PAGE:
Bank Bonds That Are So 1980s Prove a Windfall for This Canadian FirmBy
Picton Mahoney sees returns of more than 20% on legacy hybrids
Strategy hinges on scooping up capital debt set to be tendered
In a world where corporate bonds look expensive and it’s tough to find yield, one firm has been digging around in an overlooked corner of the bank bond market.
Phil Mesman and his colleagues at Picton Mahoney Asset Management have been scooping up subordinated debt issued by the likes of JPMorgan Chase & Co., Barclays Plc, and Credit Agricole SA in the 1980s and 1990s that is trading at a discount to face value. The goal is to get repaid early at a premium to the current price. This strategy, which began almost two years ago with a spreadsheet plotting the rather tiny universe of the asset class, has handed the firm’s funds returns of more than 20 percent, Mesman said.
These legacy hybrid capital notes were originally issued to convert to equity in the event of a bank failure. They trade at a discount primarily because of the low coupon, which is based on a spread over the London interbank offered rate, and uncertainty around whether or not they will be repaid early, Mesman said.
The bonds, which also have a liquidity discount, have a maturity of 25 years or longer in most cases, and some are perpetual bonds, he said. The bond covenants and structures are good for investors, because they make it difficult for a bank to convert the bonds to equity in the event it needs to shore up capital levels. Regulators have said that banks need to take out the bonds before Jan. 1, 2022, Mesman said, putting a deadline on opportunities in the trade.
“It’s an incredible risk-reward,” Mesman, senior partner and portfolio manager, said by phone from Toronto. He manages more than C$700 million ($518 million) in fixed income of Picton’s C$6.8 billion of assets. “Typically they would be rated BB or higher-quality high-yield instruments, but the bank issuers are all investment grade.”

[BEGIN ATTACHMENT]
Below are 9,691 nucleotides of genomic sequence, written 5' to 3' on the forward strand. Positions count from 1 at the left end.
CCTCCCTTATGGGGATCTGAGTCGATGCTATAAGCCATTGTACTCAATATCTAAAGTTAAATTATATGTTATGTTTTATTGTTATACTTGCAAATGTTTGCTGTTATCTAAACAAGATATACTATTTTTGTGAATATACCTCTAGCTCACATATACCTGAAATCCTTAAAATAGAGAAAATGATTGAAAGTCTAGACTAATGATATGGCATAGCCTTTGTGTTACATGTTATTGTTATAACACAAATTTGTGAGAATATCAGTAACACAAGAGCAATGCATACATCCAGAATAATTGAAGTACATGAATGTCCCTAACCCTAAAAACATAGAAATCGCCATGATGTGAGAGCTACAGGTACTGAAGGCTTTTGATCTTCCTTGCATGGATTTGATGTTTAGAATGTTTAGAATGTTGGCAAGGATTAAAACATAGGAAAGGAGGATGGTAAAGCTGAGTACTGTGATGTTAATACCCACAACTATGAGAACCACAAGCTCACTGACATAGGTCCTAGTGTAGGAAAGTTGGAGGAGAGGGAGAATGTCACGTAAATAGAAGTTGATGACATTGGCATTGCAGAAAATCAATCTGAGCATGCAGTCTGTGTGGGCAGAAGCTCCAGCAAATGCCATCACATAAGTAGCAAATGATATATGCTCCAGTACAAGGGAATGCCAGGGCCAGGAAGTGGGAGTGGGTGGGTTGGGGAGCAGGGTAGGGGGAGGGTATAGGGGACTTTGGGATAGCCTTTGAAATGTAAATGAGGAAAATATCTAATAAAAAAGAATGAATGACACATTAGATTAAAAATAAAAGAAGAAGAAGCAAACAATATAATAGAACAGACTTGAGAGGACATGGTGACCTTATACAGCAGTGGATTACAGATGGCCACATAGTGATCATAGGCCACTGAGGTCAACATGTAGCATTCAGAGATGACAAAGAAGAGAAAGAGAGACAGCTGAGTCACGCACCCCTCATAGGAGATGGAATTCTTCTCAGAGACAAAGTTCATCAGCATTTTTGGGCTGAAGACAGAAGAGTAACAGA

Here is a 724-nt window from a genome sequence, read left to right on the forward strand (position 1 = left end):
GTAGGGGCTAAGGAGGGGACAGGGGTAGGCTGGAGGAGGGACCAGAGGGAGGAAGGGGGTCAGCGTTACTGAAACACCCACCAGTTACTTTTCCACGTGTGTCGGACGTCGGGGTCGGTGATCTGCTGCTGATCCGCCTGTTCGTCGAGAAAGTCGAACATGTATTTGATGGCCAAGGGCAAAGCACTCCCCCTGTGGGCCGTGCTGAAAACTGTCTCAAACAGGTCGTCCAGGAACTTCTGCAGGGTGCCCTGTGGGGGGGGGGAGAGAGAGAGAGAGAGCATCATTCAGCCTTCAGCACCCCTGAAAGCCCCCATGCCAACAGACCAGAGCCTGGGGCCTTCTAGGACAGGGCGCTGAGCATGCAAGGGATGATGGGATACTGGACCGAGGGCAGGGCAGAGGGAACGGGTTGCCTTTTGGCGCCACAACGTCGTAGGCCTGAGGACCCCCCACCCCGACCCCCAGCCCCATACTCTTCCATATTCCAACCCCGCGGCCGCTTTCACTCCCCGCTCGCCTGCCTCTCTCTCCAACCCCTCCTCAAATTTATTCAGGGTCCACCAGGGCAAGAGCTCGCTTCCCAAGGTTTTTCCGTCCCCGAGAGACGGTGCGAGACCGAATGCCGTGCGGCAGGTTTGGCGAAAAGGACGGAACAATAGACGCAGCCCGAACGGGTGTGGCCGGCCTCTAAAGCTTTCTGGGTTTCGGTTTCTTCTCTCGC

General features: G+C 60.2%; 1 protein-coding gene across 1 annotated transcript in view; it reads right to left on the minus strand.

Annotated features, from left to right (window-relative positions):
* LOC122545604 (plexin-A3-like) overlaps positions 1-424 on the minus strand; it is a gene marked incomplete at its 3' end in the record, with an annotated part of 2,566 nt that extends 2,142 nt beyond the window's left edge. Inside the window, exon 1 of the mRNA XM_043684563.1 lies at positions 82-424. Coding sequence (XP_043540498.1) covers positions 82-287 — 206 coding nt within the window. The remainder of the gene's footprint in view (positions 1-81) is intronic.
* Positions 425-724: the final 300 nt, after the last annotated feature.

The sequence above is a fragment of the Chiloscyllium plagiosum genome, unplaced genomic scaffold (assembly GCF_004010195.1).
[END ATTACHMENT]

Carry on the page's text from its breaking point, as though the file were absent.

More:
Mesman estimates that his firm is one of only a few players in the $5 billion to $7 billion market, with most of the investors and dealers concentrated in Europe. The bonds represent about 30 percent of both Picton Mahoney’s main fund, the Fortified Income Fund, and the Income Opportunities Fund, as well as about 50 percent of the firm’s special-situations fund, he said.
It’s a strategy that can only be pursued by knowledgeable investors who have flexibility with their investment horizon and don’t have to follow an index, Roger Francis, a credit analyst at Mizuho International Plc in London, said by phone. He said he’s heard the strategy compared to stamp collecting.
“They’re rare and you find them in the back of drawers,” he said. “It’s a relatively small asset class.”
The main risks with these old bank bonds is liquidity -- they’re difficult to trade in tough market conditions -- and that a bank will opt not to call or tender for them early, Francis said. The strategy hinges on correctly identifying which bonds are candidates to be repaid early, or which banks might be willing to negotiate, Mesman said.
“If we find a bond where perhaps 50 percent to 60 percent of the issue has already been tendered over the years, then we’ll approach them directly and offer them our bonds at a certain price,” he said.
Credit Agricole recently tendered for 371.23 million euros of a perpetual bond at 78 cents on the euro, but investors only took them up on part of the offer, suggesting that they’re waiting for a higher payout, Mesman said. His firm sold 25 percent of their 25 million euro position in the bond and are waiting for a higher price for the rest, he said.
To be sure, there has been some headline uncertainty with some banks in Europe, Mesman said. Deutsche Bank AG, UniCredit SpA, and other European banks have in the past been at risk of not paying the coupons on their bonds. While failure to pay interest would be tantamount to default for most debt securities, coupon payments on newer contingent convertible bonds, known as CoCos, are discretionary. Once missed, though, they are gone forever.
With their strategy, Mesman and colleagues focus on buying older notes generally from U.K. and U.S. banks. They also hedge using tools including bank stock and currencies, he said. The bonds generally pay in U.S. dollars.
“We’re looking for situations where they’re taking them out sooner, ideally within the next 12 months,” he said.
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